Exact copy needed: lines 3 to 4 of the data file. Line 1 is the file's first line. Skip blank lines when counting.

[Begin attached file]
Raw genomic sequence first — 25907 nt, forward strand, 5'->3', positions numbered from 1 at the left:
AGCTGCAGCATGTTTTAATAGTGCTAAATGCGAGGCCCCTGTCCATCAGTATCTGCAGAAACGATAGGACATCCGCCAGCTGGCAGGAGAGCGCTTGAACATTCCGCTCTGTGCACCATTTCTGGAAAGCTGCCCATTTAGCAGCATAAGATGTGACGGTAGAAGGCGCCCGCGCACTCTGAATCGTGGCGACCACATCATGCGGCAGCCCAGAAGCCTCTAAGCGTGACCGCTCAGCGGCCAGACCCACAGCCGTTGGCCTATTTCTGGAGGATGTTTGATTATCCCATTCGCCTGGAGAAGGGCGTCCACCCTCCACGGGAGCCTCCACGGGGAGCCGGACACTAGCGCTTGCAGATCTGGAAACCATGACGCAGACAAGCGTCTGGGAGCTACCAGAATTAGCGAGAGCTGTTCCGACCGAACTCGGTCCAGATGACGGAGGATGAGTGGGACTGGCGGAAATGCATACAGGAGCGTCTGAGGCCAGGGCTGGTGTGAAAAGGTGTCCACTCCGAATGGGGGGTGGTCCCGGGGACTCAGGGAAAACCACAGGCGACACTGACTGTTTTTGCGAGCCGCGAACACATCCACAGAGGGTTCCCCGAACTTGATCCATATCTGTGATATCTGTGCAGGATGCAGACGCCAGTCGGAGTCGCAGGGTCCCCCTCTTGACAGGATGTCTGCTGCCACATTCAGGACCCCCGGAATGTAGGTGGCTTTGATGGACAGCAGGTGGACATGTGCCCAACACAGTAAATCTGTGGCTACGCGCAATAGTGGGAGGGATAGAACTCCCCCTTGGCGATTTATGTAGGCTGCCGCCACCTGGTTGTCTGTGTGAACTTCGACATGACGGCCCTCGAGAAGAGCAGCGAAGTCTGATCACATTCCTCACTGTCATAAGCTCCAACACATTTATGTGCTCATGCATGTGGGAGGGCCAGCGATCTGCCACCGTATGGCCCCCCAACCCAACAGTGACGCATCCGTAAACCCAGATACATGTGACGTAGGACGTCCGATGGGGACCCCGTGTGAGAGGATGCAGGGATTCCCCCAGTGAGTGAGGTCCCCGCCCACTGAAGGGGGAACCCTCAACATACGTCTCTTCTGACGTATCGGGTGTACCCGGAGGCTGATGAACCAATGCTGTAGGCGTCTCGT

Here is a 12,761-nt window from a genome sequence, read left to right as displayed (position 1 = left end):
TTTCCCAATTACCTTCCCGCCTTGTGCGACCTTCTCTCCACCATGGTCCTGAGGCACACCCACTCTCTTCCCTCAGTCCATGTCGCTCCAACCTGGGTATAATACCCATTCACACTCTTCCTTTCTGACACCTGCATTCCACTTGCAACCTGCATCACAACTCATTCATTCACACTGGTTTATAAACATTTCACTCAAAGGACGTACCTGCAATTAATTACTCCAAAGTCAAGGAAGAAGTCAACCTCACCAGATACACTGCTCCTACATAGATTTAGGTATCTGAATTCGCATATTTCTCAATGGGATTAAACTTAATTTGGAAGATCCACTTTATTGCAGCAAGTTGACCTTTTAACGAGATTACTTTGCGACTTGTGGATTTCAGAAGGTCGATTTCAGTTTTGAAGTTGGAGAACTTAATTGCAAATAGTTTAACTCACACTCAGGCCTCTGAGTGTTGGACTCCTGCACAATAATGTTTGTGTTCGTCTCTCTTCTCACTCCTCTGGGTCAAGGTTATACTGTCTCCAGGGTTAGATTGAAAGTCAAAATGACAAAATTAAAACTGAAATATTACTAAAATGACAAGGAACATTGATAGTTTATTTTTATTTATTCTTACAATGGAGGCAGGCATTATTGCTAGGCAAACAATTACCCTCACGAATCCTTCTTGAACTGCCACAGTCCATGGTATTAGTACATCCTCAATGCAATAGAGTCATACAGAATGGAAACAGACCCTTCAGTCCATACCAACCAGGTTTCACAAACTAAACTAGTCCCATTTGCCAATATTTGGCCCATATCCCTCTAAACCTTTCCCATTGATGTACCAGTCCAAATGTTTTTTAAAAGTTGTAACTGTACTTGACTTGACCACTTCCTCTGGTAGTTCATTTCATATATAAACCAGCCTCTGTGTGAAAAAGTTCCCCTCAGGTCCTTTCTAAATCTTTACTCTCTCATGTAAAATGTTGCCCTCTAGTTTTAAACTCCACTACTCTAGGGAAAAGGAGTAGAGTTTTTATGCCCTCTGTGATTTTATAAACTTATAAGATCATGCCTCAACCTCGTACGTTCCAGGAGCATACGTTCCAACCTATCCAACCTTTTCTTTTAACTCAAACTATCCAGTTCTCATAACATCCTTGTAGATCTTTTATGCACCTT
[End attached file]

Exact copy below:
Here is a 12,761-nt window from a genome sequence, read left to right as displayed (position 1 = left end):
TTTCCCAATTACCTTCCCGCCTTGTGCGACCTTCTCTCCACCATGGTCCTGAGGCACACCCACTCTCTTCCCTCAGTCCATGTCGCTCCAACCTGGGTATAATACCCATTCACACTCTTCCTTTCTGACACCTGCATTCCACTTGCAACCTGCATCACAACTCATTCATTCACACTGGTTTATAAACATTTCACTCAAAGGACGTACCTGCAATTAATTACTCCAAAGTCAAGGAAGAAGTCAACCTCACCAGATACACTGCTCCTACATAGATTTAGGTATCTGAATTCGCATATTTCTCAATGGGATTAAACTTAATTTGGAAGATCCACTTTATTGCAGCAAGTTGACCTTTTAACGAGATTACTTTGCGACTTGTGGATTTCAGAAGGTCGATTTCAGTTTTGAAGTTGGAGAACTTAATTGCAAATAGTTTAACTCACACTCAGGCCTCTGAGTGTTGGACTCCTGCACAATAATGTTTGTGTTCGTCTCTCTTCTCACTCCTCTGGGTCAAGGTTATACTGTCTCCAGGGTTAGATTGAAAGTCAAAATGACAAAATTAAAACTGAAATATTACTAAAATGACAAGGAACATTGATAGTTTATTTTTATTTATTCTTACAATGGAGGCAGGCATTATTGCTAGGCAAACAATTACCCTCACGAATCCTTCTTGAACTGCCACAGTCCATGGTATTAGTACATCCTCAATGCAATAGAGTCATACAGAATGGAAACAGACCCTTCAGTCCATACCAACCAGGTTTCACAAACTAAACTAGTCCCATTTGCCAATATTTGGCCCATATCCCTCTAAACCTTTCCCATTGATGTACCAGTCCAAATGTTTTTTAAAAGTTGTAACTGTACTTGACTTGACCACTTCCTCTGGTAGTTCATTTCATATATAAACCAGCCTCTGTGTGAAAAAGTTCCCCTCAGGTCCTTTCTAAATCTTTACTCTCTCATGTAAAATGTTGCCCTCTAGTTTTAAACTCCACTACTCTAGGGAAAAGGAGTAGAGTTTTTATGCCCTCTGTGATTTTATAAACTTATAAGATCATGCCTCAACCTCGTACGTTCCAGGAGCATACGTTCCAACCTATCCAACCTTTTCTTTTAACTCAAACTATCCAGTTCTCATAACATCCTTGTAGATCTTTTATGCACCTT